Visual cortical prosthesis will bring sight to the blind

Orion Cortical Visual Prosthesis System

American scientists (Baylor College of Medicine, University of California, Los Angeles and Second Sight Medical Products) have created a visual cortical prosthesis to help blind people see. And although this study is in its initial stages, blind patients already recognize points of light on the monitor. The device is called Orion and its principle of operation is quite simple: the visual information is fixed by the camera on the glasses and, bypassing the non-working optical nerves, is transmitted directly to the Orion device, which is implanted in the brain of the patient.

Source: BCM.

Ali Padilla constructs a very realistic prosthesis

Realistic finger and fingernail prosthesis
Realistic prosthetic finger, photo by Ali Padilla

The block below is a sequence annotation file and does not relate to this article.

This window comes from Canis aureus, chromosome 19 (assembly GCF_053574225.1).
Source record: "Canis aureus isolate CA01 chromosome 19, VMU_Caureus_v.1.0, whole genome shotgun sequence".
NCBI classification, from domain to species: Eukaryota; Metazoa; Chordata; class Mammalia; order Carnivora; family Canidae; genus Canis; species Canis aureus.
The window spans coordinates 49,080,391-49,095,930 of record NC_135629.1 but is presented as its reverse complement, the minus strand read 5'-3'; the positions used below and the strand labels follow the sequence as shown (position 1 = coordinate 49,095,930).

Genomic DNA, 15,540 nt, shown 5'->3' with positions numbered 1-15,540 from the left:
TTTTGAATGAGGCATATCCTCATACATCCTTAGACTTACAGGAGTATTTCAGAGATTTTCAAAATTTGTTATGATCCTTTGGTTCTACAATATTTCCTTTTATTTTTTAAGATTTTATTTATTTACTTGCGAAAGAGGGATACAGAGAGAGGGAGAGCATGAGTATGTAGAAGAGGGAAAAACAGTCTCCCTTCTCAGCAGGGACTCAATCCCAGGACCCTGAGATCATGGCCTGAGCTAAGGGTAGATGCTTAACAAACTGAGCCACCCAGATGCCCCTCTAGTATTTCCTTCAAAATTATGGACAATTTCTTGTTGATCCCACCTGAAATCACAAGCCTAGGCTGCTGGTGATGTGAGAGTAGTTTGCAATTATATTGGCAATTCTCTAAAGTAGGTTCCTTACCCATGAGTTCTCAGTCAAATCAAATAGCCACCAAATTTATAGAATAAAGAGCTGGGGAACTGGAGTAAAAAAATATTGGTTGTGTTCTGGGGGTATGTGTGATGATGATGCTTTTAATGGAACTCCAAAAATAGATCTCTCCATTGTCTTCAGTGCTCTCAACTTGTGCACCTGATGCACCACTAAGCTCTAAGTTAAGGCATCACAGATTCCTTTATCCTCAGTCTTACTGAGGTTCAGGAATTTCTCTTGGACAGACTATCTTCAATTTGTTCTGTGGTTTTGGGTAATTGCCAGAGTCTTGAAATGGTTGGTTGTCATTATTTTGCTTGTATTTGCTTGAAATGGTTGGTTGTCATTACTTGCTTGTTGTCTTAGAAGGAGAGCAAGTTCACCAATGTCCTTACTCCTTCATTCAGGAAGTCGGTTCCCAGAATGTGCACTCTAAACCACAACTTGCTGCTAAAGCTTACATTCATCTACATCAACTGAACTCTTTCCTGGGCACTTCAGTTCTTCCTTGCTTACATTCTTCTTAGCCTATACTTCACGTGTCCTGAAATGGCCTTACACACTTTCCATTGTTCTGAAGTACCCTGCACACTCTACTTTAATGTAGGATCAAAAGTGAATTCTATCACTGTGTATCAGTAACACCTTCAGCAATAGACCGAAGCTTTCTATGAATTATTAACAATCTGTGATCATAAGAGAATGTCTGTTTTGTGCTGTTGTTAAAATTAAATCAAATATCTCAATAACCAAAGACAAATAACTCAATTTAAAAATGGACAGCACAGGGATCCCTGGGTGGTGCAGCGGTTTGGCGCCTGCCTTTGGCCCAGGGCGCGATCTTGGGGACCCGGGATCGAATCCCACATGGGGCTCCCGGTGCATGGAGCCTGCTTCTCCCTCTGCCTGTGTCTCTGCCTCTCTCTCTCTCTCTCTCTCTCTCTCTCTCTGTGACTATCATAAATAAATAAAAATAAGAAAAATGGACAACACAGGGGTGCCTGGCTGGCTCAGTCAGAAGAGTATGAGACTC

Ali Padilla arrived in Chicago from Albuquerque, New Mexico. He received a bachelor’s degree in Fine Art from the University of New Mexico. Currently, he is doing his internship at the National Museum of Health where conducts research for various projects and creates content/assets for museum exhibits. Ali is currently a graduate student in the Biomedical Visualization program at the University of Illinois at Chicago, where he studies building skeletons and making artificial limbs (ocular prosthesis, nasal prosthesis, ear prosthesis, finger and fingernail prosthesis).
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